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Professional Growth

What Having a Seat at the Table Really Means

May 06, 2022

By Josephine M. Bahn

Helping a young or new lawyer develop leadership skills pays dividends for employers. It gives new attorneysgroup of young lawyers the space, skills, and ambition to achieve more when they transition to firm leadership roles, management positions, or board service in their respective communities.

However, I continue to find that successful lawyers and demonstrated leaders in this profession, though enamored with having a young lawyer leader on their team, often fail to provide the support for getting there. On top of that problem, young or new attorneys may shy away from opportunities because of billable hour pressures or difficult bosses who prevent them from reaching their full potential.

To support young and new lawyers, employers need to develop leadership skills early on, even before the partnership or management opportunity presents itself. And junior and associate lawyers need to be active participants in the process.

Employers first need to define a seat at the table and the on-ramp for arriving there. Without proper preparation, one’s first meeting can be intimidating — and not because of the Robert’s Rules lingo. Employers can develop strong leaders who know what having a seat at the table means from day one by creating an earlier opportunity for them to lead and succeed, be it being first chair of a big client meeting, making a decision in a brief, or taking them (and paying the young lawyer’s freight) to a bar meeting or networking event.

For young lawyers, having the courage to speak up defines true leadership. Show up, raise your hand, and volunteer for work. Do a good job with it so you get asked to do something else. Repeat. That remains my tried-and-true formula for getting involved in bar work, my community, and the practice of law generally. During week one at my first job following my clerkship, a senior lawyer in government asked me to serve on an incoming matter. Four and a half years later, as I was heading into private practice, that small matter turned into one of the largest in the firm’s history. Because I showed up, I was able to start taking depositions, working with opposing counsel, and submitting briefing documents to administrative fora — all firsts for me. Without that opportunity to lead parts of the case, I likely still would not have tick marks next to the number of depositions I have first chaired.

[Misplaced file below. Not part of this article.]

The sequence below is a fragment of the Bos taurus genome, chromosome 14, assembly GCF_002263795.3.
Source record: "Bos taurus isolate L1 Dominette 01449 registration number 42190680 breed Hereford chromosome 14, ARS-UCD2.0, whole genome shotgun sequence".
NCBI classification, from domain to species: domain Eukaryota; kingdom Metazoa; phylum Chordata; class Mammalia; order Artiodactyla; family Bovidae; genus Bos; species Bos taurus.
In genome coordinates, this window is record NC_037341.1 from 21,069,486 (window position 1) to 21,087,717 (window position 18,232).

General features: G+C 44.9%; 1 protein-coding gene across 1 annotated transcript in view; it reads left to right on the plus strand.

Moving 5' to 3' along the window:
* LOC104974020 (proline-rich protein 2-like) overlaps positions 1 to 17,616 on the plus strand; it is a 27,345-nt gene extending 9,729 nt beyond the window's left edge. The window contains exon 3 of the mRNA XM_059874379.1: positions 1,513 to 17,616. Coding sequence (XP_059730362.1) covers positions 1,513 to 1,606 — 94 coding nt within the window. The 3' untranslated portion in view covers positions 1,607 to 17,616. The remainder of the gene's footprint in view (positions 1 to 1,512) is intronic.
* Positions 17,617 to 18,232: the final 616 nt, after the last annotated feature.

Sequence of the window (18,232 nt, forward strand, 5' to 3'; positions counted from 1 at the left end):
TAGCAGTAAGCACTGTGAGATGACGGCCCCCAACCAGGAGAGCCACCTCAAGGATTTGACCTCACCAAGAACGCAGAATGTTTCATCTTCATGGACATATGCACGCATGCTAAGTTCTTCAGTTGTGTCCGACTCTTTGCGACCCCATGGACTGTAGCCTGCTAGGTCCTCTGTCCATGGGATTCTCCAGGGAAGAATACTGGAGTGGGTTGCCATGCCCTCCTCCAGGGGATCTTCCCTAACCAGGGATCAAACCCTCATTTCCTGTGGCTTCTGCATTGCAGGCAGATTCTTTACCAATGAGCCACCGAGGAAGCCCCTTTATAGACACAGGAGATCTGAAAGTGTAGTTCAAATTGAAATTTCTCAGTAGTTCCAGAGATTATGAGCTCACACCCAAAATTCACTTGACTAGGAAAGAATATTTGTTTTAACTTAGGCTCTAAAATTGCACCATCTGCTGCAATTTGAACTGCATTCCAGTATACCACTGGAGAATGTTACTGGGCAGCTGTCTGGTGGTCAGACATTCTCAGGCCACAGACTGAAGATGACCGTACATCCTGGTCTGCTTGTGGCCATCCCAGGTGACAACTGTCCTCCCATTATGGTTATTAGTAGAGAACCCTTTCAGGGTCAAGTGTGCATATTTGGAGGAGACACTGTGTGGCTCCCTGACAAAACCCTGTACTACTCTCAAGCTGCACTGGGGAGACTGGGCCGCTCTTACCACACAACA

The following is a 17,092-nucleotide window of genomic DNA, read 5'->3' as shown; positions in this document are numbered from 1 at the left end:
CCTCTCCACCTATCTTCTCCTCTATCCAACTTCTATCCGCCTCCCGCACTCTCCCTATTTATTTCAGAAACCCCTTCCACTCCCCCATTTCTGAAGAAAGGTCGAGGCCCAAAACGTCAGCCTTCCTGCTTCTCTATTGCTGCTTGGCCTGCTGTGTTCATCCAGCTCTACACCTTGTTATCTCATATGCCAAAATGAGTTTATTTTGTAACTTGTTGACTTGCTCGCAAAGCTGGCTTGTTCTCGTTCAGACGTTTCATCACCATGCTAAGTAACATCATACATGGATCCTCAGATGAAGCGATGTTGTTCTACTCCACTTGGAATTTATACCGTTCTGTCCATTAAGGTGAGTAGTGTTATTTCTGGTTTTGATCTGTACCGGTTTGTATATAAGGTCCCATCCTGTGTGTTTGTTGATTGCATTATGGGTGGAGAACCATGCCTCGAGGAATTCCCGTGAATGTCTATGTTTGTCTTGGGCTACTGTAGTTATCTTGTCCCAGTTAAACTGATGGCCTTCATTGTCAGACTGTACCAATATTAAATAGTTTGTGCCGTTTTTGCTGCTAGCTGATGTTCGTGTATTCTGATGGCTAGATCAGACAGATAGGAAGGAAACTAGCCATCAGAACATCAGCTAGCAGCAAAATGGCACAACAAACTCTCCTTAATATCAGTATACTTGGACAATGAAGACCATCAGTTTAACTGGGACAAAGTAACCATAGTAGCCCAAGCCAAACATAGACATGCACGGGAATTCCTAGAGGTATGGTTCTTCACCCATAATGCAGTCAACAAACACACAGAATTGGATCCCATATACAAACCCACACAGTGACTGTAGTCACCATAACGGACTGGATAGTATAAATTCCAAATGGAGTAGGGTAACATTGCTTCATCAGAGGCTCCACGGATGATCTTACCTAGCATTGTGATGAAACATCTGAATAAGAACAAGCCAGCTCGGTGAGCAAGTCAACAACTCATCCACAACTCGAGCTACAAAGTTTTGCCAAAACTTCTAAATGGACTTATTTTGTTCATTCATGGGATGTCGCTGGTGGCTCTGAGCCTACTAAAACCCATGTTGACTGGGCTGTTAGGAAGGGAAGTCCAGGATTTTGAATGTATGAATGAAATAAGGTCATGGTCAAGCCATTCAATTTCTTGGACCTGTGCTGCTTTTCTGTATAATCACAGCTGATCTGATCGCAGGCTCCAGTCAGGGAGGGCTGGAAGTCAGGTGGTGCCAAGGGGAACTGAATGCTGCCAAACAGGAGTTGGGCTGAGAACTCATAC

When interviewing for my current position, I was asked about experiences I had thanks to that case — the number of depositions I first- or second-chaired, the number of dispositive motions or responses I filed, and so on. Without an established record of litigation skills, I would not have been as competitive as the other candidates.

Young and new lawyers might need reassurance that established attorneys and practice leaders want to lend a hand. I was recently at a dinner with a very successful partner at my firm. I told her I found her intimidating — in a good way, of course — and that I imagined others felt the same way. Part of our dinner focused on my fear that taking on these opportunities and continuing to raise my hand might prove problematic as I attempt to juggle my practice, outside organization responsibilities, and my two small children. She reassured me that the practice leaders who were asking me to work their cases wanted to hear my questions, to figure out how best to support me, and to serve as a resource. Senior leaders and managers in firms, government agencies, and nonprofits want to hear from their team of lawyers if the workload is insurmountable and how it interplays with their other obligations.

In a recent Washington Lawyer column, I advocated for a work culture where young lawyers are given the chance to learn, grow, and be included. Where young lawyers are encouraged to speak up, more junior members will raise their hands to ask questions, perpetuating an open and inclusive space for all.

Sometimes all it takes is one person at the firm to respond to a young lawyer, who must muster the courage to ask what may seem like an obvious question, that creates a long-lasting loyalty to the employer.

Josephine M. (Jo) Bahn is a construction law and commercial litigation associate at Cozen O’Connor. Bahn also serves as the D.C. Bar’s Under 36 Delegate to the ABA House of Delegates and will chair the ABA Young Lawyers Division beginning in August 2022.